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Monfort Bat Sanctuary, Samal Island

(4.2/5 based on 140 reviews on the web)
Spot fruit bats as they circle overhead at Monfort Bat Sanctuary. This, one of the world's biggest bat colonies, clutches to the ceilings of a 75 m (245 ft) long cave, which you can explore on an educational day tour. Enchanting night tours are also available with advanced booking. Keep in mind monthly themed events take place throughout the year here, so plan your visit accordingly. Choose to start, finish, or center your holiday on a trip to Monfort Bat Sanctuary by using our Samal Island vacation builder.
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Reviews
TripAdvisor
  • It's a simple bat sanctuary.If you appreciate bats then a visit here is worth it.Put a mosquito patch or apply an off lotion before coming here.  more »
  • Hmmm It was an awesome experience to visit a place like Monfort Bat Cave.. But I know for most people it's diagusting and boring... Disgusting coz of the bad smell from the Bat's Cave. Boring coz of t...  more »
  • Our guide is very informative. Very educational. Love the bat caves. The smell did not bother me but my mom did. Overall nice place to visit.  more »
Google
  • It's amazing to see a lot of bats. The tour guide showed us drunk bats, mother huggig their baby bats and cave for oldies bats. We also witnessed a rat trying to eat a bat. It's really amazing to see this nature personally.
  • The Monfort Bat Cave is Samal Island's premier attraction and is actually in The Guinness Book of Records as the largest single bat colony of it's type in the world. The cave is home to 2.3 million Rousette fruit bats so when you arrive at the cave there is no missing them. However the cave does have other inhabitants, I have personally seen impressively large monitor lizards and pythons on the floor of the cave, these play a part in the ecosystem of the cave as they feed on injured and sick bats which fall to the cave floor. Cats visit from time to time and crows are predators as well, although the cats and crows only account for a very small losses to the bat population as a whole. The cave itself is some 75 metres long and has a lower main entrance as well as a number of top openings along it's length, the top openings serve both as observation points and to allow the bats to enter and leave. It is not possible to enter the cave itself nor would you want to because of the heat generated and the health hazard from the guano. There is adequate car parking and when you walk towards the cave itself you will see that there is a large amount of educational material on view concerning the bats and the attraction. In days gone by there were a number of other inhabited bat caves on Samal Island with a much larger population of bats on the island but one by one most of the other caves on the island have been deserted by the bats due to interference by man, both to mine the guano and to take the bats themselves as a food source. I only know of two other much smaller inhabited bat caves on the island today, one is at the bottom of The Bito Depression, so good luck in visiting that, and I am not going to where the other one is! The present owner of the cave is Miss Norma Monfort, the cave and surrounding area have been in her family since the 1900s. Much kudos to Miss Monfort in developing the cave to what it is today and being such a strong proponent for the welfare of these creatures. Their effect on the more widespread environment in Mindanao is also of importance because as they feed the bats pollinate the flowers on the trees and they spread and distribute the seeds which pass through their digestive systems, some authorities believe that they play apart in the abundance of durian trees the fruit of which is such a hallmark of Davao City. Visitors are welcome during the day but it is also possible to visit after sunset when the bats are leaving starting at 18:00, but only by appointment, and in maximum groups of 6 persons.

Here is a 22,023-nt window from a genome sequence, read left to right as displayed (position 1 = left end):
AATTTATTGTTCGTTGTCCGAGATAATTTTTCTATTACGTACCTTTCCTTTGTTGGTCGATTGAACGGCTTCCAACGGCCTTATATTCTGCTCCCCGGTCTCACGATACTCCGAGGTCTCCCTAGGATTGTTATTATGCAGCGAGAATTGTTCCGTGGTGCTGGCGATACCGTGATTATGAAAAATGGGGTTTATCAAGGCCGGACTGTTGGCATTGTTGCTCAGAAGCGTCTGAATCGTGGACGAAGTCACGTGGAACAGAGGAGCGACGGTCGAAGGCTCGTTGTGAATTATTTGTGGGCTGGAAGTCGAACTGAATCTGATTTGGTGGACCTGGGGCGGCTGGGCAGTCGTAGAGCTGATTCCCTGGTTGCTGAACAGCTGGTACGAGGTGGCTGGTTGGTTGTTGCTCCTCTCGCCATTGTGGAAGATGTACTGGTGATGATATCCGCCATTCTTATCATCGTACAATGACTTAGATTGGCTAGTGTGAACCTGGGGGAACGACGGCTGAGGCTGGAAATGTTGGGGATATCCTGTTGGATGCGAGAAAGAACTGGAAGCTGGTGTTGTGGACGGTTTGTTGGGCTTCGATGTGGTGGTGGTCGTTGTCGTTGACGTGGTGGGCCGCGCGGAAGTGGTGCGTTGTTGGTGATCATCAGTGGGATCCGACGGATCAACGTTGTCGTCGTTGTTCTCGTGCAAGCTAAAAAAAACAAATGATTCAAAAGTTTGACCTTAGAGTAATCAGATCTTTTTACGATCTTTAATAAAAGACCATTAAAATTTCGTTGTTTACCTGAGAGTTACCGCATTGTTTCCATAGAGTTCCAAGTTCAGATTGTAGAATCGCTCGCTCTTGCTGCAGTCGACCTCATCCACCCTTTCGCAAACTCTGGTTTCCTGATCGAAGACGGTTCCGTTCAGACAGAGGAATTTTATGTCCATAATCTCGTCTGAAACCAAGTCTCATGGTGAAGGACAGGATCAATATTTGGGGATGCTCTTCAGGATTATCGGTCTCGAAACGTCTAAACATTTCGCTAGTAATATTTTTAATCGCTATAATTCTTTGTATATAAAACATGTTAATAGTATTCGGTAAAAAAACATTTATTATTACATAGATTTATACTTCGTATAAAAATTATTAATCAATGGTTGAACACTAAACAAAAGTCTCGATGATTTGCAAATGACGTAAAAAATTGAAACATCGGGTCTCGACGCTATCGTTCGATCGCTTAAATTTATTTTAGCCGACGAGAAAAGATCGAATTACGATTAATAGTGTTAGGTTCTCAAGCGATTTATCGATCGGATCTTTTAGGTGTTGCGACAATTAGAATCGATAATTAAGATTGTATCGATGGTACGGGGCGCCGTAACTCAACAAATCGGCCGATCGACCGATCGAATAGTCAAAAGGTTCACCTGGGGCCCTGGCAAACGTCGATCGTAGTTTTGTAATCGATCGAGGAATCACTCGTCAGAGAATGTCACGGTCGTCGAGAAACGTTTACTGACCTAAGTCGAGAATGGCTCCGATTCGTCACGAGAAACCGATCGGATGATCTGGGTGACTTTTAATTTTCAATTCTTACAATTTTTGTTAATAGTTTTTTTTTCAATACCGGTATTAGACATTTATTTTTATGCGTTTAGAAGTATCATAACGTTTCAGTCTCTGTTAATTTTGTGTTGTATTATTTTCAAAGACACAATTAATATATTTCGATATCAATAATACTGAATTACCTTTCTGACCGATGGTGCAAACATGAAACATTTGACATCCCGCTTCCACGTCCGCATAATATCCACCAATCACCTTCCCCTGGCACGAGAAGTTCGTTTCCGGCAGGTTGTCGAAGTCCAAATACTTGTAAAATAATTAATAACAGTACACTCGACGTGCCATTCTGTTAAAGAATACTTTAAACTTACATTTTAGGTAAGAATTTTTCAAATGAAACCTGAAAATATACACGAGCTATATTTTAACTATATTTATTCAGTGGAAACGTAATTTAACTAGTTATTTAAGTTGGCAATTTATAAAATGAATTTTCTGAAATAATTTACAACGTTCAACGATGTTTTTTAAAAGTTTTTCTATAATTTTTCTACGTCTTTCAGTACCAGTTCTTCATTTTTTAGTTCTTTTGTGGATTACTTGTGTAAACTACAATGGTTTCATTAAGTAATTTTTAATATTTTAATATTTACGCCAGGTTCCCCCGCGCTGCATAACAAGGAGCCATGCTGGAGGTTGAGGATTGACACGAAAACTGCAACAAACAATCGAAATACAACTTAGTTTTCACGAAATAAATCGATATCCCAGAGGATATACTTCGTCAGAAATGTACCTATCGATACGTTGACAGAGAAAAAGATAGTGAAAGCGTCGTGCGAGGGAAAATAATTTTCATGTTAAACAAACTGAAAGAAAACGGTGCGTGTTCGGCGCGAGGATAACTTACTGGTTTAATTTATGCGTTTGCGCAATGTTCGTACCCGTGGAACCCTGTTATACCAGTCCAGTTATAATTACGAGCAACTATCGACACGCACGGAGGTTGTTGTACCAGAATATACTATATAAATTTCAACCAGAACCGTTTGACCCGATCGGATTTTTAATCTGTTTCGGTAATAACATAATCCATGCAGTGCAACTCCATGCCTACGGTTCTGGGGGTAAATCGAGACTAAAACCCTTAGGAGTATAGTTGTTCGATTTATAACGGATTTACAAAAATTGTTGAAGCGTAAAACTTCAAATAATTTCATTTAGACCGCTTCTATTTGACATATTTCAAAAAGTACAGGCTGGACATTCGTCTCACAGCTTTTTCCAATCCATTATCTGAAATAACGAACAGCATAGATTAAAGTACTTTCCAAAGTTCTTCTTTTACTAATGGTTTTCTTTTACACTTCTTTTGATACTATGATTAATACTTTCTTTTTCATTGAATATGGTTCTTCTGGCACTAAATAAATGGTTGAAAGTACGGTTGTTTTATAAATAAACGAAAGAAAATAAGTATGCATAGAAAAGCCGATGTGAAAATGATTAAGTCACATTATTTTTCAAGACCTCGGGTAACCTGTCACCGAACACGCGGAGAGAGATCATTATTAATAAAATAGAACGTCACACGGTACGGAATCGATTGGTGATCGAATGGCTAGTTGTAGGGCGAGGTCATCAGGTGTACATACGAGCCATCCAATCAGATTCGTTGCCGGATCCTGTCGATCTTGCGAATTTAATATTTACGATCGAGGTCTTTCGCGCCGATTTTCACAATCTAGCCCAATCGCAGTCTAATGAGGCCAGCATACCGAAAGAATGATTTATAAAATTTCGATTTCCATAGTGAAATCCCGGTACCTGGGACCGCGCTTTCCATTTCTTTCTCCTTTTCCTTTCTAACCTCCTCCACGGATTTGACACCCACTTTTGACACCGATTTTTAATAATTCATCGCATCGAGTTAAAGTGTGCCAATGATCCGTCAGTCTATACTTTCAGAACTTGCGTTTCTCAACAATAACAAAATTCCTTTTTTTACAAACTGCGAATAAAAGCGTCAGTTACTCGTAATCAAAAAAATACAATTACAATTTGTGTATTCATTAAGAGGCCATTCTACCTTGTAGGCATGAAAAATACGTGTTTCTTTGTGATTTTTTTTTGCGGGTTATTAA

• Great place! Educational and informative
  • Let's protect those bats that lives in this caves because they release seeds from the fruits they eat and it will grow into a trees that maintains our rich forests.
  • Nice go see a colony of bats in an underground cave. A local guide will give you a tour and explains.